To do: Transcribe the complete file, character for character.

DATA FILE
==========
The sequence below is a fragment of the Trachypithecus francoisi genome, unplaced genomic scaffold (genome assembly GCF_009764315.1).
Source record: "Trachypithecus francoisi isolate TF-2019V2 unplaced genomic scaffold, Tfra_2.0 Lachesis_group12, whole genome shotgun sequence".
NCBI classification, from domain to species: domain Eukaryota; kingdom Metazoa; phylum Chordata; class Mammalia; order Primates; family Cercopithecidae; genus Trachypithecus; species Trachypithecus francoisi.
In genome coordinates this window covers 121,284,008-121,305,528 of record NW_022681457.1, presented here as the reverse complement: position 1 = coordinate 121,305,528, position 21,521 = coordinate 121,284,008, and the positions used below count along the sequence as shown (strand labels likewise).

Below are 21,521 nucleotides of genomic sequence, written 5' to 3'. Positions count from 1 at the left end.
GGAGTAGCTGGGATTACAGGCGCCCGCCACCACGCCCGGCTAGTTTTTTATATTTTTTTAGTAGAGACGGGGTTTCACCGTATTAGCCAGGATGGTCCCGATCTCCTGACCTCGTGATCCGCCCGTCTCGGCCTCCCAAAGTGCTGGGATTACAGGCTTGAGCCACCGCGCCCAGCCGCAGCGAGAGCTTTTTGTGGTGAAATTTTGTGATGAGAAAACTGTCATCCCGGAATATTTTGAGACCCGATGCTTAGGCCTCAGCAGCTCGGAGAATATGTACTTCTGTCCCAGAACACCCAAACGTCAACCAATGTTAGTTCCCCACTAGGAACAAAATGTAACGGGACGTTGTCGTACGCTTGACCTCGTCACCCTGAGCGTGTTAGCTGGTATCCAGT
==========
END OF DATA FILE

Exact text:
The sequence below is a fragment of the Trachypithecus francoisi genome, unplaced genomic scaffold (genome assembly GCF_009764315.1).
Source record: "Trachypithecus francoisi isolate TF-2019V2 unplaced genomic scaffold, Tfra_2.0 Lachesis_group12, whole genome shotgun sequence".
NCBI classification, from domain to species: domain Eukaryota; kingdom Metazoa; phylum Chordata; class Mammalia; order Primates; family Cercopithecidae; genus Trachypithecus; species Trachypithecus francoisi.
In genome coordinates this window covers 121,284,008-121,305,528 of record NW_022681457.1, presented here as the reverse complement: position 1 = coordinate 121,305,528, position 21,521 = coordinate 121,284,008, and the positions used below count along the sequence as shown (strand labels likewise).

Below are 21,521 nucleotides of genomic sequence, written 5' to 3'. Positions count from 1 at the left end.
GGAGTAGCTGGGATTACAGGCGCCCGCCACCACGCCCGGCTAGTTTTTTATATTTTTTTAGTAGAGACGGGGTTTCACCGTATTAGCCAGGATGGTCCCGATCTCCTGACCTCGTGATCCGCCCGTCTCGGCCTCCCAAAGTGCTGGGATTACAGGCTTGAGCCACCGCGCCCAGCCGCAGCGAGAGCTTTTTGTGGTGAAATTTTGTGATGAGAAAACTGTCATCCCGGAATATTTTGAGACCCGATGCTTAGGCCTCAGCAGCTCGGAGAATATGTACTTCTGTCCCAGAACACCCAAACGTCAACCAATGTTAGTTCCCCACTAGGAACAAAATGTAACGGGACGTTGTCGTACGCTTGACCTCGTCACCCTGAGCGTGTTAGCTGGTATCCAGT